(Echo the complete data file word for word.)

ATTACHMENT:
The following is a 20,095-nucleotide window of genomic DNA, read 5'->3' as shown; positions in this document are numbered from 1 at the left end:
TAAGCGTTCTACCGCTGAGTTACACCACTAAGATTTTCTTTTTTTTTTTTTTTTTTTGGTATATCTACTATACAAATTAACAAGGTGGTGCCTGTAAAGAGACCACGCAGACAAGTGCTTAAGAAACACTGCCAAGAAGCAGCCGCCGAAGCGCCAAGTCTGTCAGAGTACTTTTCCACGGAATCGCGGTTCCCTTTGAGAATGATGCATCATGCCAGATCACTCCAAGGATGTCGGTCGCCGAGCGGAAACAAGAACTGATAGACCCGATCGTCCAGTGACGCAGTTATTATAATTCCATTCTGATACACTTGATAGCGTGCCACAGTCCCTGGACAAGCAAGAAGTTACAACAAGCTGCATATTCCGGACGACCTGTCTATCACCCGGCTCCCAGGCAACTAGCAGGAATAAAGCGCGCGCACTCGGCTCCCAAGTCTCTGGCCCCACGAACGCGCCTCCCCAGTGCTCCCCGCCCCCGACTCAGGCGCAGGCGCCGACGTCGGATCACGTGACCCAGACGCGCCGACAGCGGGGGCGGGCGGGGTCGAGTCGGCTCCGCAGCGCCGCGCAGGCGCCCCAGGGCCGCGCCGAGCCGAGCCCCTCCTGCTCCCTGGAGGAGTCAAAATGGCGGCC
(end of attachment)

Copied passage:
The following is a 20,095-nucleotide window of genomic DNA, read 5'->3' as shown; positions in this document are numbered from 1 at the left end:
TAAGCGTTCTACCGCTGAGTTACACCACTAAGATTTTCTTTTTTTTTTTTTTTTTTTGGTATATCTACTATACAAATTAACAAGGTGGTGCCTGTAAAGAGACCACGCAGACAAGTGCTTAAGAAACACTGCCAAGAAGCAGCCGCCGAAGCGCCAAGTCTGTCAGAGTACTTTTCCACGGAATCGCGGTTCCCTTTGAGAATGATGCATCATGCCAGATCACTCCAAGGATGTCGGTCGCCGAGCGGAAACAAGAACTGATAGACCCGATCGTCCAGTGACGCAGTTATTATAATTCCATTCTGATACACTTGATAGCGTGCCACAGTCCCTGGACAAGCAAGAAGTTACAACAAGCTGCATATTCCGGACGACCTGTCTATCACCCGGCTCCCAGGCAACTAGCAGGAATAAAGCGCGCGCACTCGGCTCCCAAGTCTCTGGCCCCACGAACGCGCCTCCCCAGTGCTCCCCGCCCCCGACTCAGGCGCAGGCGCCGACGTCGGATCACGTGACCCAGACGCGCCGACAGCGGGGGCGGGCGGGGTCGAGTCGGCTCCGCAGCGCCGCGCAGGCGCCCCAGGGCCGCGCCGAGCCGAGCCCCTCCTGCTCCCTGGAGGAGTCAAAATGGCGGCC